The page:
Sunday, January 18, 2009

First and Last Diver Hunt of the Season

Bringing in the gang rigs, January 2009

Fish Neck natives represent! TBD, your host, and Nutty - mini duck camp 2009.

I love hunting diving ducks for several reasons. First, hunting takes place out in the salt marsh, oyster beds, and open bays, the types of places that I refer to as "home." Second, the birds are, or used to be, plentiful, and fly all day up and down the coastline. Third, the first several "private" duck hunting spots that I locked up as an adult were diving duck spots, which means that it's the part of duck hunting about which I know the most.
Unfortunately, it's gotten a little complicated lately. Our primary diving ducks (canvasbacks, redheads, and bluebills) are all having their own issues, and our bag limit until January 2 was restricted to 1 redhead, 0 canvasbacks, and 1 bluebill. Add that to the issue of the still-thawed Great Lakes and Finger Lakes, and you have a lot of constraints on what historically was a gear-intensive, but productive and fun hunt.
Tug and friend Aaron, hunting an oyster bar for buffleheads and bluebills.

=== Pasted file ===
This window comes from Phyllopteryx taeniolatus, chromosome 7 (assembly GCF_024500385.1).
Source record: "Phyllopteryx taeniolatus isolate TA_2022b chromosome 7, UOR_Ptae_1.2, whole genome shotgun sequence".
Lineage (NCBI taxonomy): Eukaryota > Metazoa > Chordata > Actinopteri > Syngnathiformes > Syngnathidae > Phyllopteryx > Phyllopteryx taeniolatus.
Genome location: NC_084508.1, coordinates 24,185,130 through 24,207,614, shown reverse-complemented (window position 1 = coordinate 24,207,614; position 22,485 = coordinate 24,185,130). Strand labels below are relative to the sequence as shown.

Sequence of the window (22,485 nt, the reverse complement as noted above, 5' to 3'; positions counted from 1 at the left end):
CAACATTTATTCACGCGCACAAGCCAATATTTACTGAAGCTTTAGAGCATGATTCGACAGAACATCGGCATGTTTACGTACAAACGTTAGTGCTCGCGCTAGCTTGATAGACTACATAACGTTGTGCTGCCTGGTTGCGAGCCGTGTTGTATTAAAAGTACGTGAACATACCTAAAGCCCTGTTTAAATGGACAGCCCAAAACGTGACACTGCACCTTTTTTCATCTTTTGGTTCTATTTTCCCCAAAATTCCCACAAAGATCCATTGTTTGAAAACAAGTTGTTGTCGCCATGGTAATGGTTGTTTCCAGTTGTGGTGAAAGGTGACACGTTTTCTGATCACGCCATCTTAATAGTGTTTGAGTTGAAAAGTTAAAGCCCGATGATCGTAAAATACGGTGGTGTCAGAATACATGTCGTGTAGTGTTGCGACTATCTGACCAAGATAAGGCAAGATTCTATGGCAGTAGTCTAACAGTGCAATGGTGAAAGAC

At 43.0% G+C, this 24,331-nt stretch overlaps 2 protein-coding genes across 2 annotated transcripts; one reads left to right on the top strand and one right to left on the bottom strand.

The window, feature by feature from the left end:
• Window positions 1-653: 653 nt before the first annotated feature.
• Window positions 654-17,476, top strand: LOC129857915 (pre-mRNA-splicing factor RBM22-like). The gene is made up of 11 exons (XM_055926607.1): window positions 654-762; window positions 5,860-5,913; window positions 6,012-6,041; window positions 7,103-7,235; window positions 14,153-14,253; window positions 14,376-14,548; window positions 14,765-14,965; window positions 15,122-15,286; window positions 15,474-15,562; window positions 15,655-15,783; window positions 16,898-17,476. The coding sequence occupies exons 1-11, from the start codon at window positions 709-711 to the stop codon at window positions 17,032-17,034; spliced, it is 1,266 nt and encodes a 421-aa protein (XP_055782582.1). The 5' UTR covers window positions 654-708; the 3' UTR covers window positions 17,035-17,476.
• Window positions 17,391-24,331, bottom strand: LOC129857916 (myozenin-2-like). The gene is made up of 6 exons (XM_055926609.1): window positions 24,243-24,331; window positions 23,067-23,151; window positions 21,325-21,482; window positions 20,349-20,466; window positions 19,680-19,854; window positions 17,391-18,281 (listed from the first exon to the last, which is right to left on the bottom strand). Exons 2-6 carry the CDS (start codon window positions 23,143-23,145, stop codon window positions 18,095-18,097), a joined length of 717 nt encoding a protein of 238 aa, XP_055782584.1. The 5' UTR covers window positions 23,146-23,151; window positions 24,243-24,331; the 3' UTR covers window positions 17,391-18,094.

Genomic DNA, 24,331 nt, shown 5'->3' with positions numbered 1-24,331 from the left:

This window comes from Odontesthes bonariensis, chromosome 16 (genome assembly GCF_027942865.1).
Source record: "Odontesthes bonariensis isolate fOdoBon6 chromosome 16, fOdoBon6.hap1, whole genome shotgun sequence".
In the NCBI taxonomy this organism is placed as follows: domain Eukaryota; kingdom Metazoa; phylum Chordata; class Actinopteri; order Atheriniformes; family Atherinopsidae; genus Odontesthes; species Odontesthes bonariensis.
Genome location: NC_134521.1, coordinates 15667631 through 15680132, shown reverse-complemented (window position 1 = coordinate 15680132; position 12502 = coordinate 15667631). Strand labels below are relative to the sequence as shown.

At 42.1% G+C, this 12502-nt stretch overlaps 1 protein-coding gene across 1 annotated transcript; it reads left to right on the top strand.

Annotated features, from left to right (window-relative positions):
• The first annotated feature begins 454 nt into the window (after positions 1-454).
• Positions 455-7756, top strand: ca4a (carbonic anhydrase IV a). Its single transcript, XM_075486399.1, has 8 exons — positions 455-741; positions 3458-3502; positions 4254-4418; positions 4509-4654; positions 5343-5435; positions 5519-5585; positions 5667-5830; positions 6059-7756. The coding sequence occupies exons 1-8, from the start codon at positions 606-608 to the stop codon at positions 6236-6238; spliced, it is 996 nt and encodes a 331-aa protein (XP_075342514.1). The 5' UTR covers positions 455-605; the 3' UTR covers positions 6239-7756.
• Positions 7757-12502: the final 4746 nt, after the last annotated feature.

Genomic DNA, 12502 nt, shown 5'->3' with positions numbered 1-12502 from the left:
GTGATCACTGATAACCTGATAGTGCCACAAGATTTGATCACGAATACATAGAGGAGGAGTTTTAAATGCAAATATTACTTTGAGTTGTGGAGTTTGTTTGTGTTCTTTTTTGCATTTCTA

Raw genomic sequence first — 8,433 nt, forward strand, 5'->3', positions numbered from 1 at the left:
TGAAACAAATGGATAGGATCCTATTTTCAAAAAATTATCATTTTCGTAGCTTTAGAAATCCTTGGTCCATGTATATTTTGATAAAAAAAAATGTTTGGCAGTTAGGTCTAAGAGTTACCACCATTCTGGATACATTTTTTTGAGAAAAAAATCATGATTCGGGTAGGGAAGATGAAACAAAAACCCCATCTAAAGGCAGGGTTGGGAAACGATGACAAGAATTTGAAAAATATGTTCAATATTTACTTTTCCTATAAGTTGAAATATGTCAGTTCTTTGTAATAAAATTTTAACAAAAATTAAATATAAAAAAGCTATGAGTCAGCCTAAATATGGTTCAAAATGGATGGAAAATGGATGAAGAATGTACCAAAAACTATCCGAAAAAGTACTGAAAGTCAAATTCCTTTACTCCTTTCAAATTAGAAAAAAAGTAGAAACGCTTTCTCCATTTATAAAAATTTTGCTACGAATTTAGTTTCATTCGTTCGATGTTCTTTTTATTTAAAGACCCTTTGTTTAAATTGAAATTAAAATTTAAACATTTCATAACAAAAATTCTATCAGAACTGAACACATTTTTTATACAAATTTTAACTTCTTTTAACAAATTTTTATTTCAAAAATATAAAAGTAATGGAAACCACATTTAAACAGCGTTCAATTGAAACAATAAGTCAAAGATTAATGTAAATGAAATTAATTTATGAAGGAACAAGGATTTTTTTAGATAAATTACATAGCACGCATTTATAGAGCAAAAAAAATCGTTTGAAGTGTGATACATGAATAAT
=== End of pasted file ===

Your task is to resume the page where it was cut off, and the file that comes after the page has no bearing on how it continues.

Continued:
A last minute business trip in the middle of January sent me to Virginia Beach, and despite the full moon, 45 degree bluebird weather, and unpredictable diver flocks, I called Tug to set up an afternoon diver hunt. We set off in his buddy Aaron's boat, since our boat The Shocker is having outboard issues that make it incompatible for an open-bay run. We set off with about 5 dozen bluebill and bufflehead decoys, 2 dozen black duck decoys, and some goose floaters.

"Be Somebody Beach" in a January sunset.

On our trip across the channel, we noticed that the problem we predicted - the large flocks of wintering divers had not yet arrived - would be supplanted by a new problem - the flocks - around 10,000 bluebills, scoters, and buffleheads, had arrived in the last 48 hours, and were hunkered down in the middle of the channel, about 800 yards offshore of our hunting spot. There was absolutely nothing we can do about it, so we went through the motions, put out lots of decoys, got the boat wedged up in the marsh, and enjoyed the mild, sunny afternoon.

A few stray pairs of buffleheads came by to check out the decoys, but the hunt was basically a bust. As we dragged the decoy rigs (15 decoys per rig) back to shore after shooting light, dozens of small flocks followed the lines of decoys all the way to the beach. At the end of it all, we all had a relaxing weekday afternoon on a decent beach in January. No gear, dogs, or hunters were banged up, and we retired back to Tug's residence, to be joined by The Nuttiness, for a warm bonfire and to tell tall tales. I've had worse mondays.

1 comment:

tugboatdude said...

HAHAHA the Shocker!Yeah well I have had worse Mondays

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